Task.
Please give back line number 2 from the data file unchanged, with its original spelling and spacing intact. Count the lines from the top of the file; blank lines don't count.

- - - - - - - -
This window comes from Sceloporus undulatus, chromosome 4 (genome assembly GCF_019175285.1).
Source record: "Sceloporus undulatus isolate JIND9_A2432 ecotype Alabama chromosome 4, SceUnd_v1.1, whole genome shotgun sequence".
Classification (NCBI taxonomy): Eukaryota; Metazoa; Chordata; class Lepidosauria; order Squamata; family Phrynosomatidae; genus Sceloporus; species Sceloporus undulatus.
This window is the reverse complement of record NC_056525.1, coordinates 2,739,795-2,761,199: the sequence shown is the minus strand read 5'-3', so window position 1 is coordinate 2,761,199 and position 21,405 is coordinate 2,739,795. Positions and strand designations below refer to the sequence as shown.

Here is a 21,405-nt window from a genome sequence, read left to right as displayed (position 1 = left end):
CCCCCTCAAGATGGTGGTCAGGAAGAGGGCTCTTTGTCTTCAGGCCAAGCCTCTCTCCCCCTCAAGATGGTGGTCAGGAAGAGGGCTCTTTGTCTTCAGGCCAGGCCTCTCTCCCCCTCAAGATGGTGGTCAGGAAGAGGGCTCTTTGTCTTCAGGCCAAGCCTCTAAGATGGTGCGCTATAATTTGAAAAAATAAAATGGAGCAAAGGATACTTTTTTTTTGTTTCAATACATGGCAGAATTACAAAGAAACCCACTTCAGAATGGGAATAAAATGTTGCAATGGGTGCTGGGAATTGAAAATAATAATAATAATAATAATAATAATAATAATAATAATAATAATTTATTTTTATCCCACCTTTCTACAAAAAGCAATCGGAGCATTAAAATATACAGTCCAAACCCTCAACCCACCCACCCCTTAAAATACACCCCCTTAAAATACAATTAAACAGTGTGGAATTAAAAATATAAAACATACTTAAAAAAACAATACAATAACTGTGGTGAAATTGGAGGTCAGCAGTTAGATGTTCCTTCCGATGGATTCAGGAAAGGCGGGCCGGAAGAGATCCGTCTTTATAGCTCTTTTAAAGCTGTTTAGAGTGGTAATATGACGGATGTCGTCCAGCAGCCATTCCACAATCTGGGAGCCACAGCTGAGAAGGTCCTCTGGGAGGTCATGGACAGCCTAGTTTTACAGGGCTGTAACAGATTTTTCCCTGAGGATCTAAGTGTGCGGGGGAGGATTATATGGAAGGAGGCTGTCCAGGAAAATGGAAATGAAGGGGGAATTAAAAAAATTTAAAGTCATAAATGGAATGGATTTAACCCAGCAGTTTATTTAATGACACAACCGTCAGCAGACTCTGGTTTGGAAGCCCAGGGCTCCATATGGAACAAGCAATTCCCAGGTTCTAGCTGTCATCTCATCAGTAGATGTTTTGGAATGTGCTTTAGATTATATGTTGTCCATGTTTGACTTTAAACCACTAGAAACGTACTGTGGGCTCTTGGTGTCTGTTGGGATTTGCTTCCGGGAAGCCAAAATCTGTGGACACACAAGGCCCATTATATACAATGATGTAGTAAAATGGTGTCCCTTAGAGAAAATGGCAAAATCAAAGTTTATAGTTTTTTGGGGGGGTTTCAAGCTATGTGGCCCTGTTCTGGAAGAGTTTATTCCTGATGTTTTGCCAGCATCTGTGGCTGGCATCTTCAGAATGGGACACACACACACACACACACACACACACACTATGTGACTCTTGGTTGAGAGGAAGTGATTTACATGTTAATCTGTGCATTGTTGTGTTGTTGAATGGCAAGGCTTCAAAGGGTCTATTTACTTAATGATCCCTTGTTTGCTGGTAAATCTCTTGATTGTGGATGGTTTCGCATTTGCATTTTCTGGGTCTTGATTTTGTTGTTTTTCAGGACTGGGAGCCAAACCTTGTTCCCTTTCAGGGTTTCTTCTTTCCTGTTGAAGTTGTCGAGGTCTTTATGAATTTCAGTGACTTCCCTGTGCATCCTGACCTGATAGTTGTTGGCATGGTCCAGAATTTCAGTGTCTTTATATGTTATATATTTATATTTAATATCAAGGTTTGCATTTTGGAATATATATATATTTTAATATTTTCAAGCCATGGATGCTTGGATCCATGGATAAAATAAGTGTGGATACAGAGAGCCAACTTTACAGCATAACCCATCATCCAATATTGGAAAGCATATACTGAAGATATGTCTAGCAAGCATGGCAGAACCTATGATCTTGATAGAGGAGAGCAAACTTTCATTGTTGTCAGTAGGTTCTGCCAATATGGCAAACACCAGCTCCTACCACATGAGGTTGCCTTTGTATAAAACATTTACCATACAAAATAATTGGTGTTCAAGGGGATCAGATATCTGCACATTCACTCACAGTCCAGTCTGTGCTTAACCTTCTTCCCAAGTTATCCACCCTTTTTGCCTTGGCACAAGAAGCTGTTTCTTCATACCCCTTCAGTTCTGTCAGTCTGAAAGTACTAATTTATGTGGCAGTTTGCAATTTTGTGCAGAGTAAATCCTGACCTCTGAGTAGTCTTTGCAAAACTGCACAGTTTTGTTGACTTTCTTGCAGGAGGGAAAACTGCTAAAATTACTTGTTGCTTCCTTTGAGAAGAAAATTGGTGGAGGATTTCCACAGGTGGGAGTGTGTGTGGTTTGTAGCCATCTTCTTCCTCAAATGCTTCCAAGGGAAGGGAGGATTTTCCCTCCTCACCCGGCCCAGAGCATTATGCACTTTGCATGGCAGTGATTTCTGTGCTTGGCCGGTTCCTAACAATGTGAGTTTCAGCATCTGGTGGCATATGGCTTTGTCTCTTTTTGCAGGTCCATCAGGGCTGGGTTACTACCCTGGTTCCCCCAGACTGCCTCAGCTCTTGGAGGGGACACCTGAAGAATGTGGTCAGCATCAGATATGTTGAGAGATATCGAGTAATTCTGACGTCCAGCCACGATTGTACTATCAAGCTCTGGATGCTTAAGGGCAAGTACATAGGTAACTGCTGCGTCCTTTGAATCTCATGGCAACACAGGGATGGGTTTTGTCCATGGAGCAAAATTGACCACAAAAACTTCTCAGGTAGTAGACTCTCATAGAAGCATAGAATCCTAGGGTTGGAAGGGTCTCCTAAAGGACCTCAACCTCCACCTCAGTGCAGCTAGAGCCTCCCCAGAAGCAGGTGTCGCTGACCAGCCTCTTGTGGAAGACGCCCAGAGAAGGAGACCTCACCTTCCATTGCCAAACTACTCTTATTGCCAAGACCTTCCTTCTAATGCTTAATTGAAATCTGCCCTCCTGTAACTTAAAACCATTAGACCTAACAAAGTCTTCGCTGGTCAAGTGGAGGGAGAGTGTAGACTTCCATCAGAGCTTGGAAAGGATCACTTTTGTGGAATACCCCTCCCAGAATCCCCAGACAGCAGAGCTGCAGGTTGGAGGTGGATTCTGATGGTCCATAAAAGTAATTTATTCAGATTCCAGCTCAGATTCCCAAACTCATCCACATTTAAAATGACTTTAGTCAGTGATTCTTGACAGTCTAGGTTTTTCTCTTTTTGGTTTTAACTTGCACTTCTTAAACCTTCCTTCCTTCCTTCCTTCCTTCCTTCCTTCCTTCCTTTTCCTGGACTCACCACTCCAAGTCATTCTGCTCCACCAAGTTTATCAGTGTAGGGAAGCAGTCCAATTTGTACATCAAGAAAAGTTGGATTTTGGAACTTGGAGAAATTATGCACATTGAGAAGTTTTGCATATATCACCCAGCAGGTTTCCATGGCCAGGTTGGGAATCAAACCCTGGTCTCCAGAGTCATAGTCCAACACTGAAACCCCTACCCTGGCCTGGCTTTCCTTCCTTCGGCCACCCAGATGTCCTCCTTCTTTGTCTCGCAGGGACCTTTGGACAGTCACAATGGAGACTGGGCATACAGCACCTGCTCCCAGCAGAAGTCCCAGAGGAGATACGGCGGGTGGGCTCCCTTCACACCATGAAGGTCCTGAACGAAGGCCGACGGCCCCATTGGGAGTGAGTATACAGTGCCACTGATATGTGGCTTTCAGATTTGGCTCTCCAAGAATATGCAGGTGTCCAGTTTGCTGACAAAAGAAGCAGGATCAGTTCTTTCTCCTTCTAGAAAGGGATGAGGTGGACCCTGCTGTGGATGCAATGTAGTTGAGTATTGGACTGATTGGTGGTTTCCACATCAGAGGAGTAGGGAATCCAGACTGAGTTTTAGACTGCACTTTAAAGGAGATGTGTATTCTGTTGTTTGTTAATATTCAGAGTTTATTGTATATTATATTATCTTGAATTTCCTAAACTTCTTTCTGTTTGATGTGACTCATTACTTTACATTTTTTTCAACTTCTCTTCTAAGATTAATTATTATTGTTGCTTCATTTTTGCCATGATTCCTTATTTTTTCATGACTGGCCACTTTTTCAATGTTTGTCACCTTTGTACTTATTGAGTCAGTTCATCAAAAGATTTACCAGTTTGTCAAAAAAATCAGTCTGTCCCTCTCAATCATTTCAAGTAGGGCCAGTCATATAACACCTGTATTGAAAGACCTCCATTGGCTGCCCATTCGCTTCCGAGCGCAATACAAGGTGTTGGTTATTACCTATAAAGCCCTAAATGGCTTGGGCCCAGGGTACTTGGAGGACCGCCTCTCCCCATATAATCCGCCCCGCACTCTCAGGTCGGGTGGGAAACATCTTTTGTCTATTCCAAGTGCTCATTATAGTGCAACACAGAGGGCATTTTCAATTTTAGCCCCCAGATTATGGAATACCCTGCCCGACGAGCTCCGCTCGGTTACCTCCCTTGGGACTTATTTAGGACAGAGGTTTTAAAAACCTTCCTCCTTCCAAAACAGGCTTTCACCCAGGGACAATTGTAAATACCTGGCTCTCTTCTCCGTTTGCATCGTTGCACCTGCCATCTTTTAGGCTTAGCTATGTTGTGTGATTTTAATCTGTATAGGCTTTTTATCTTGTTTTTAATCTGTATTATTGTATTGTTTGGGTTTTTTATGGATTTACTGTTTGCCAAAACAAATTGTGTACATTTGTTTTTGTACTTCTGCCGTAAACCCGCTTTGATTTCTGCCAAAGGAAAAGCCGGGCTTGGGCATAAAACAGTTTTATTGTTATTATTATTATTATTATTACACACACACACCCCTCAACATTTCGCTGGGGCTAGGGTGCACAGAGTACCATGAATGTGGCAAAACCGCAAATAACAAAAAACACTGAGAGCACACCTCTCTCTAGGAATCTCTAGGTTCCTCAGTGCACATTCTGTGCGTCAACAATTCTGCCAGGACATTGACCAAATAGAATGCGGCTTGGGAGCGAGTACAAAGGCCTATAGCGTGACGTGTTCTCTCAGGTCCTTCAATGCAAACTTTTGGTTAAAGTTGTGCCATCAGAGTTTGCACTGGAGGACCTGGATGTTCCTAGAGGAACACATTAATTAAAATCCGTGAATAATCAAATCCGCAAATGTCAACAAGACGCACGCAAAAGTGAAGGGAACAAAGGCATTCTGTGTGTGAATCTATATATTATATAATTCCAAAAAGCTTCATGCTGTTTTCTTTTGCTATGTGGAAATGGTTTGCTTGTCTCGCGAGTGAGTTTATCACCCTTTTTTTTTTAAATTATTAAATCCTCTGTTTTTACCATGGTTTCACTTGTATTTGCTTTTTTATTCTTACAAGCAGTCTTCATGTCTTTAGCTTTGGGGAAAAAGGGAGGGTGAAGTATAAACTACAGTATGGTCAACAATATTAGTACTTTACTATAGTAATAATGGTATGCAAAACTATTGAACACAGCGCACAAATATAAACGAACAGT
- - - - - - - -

Source record: "Sceloporus undulatus isolate JIND9_A2432 ecotype Alabama chromosome 4, SceUnd_v1.1, whole genome shotgun sequence".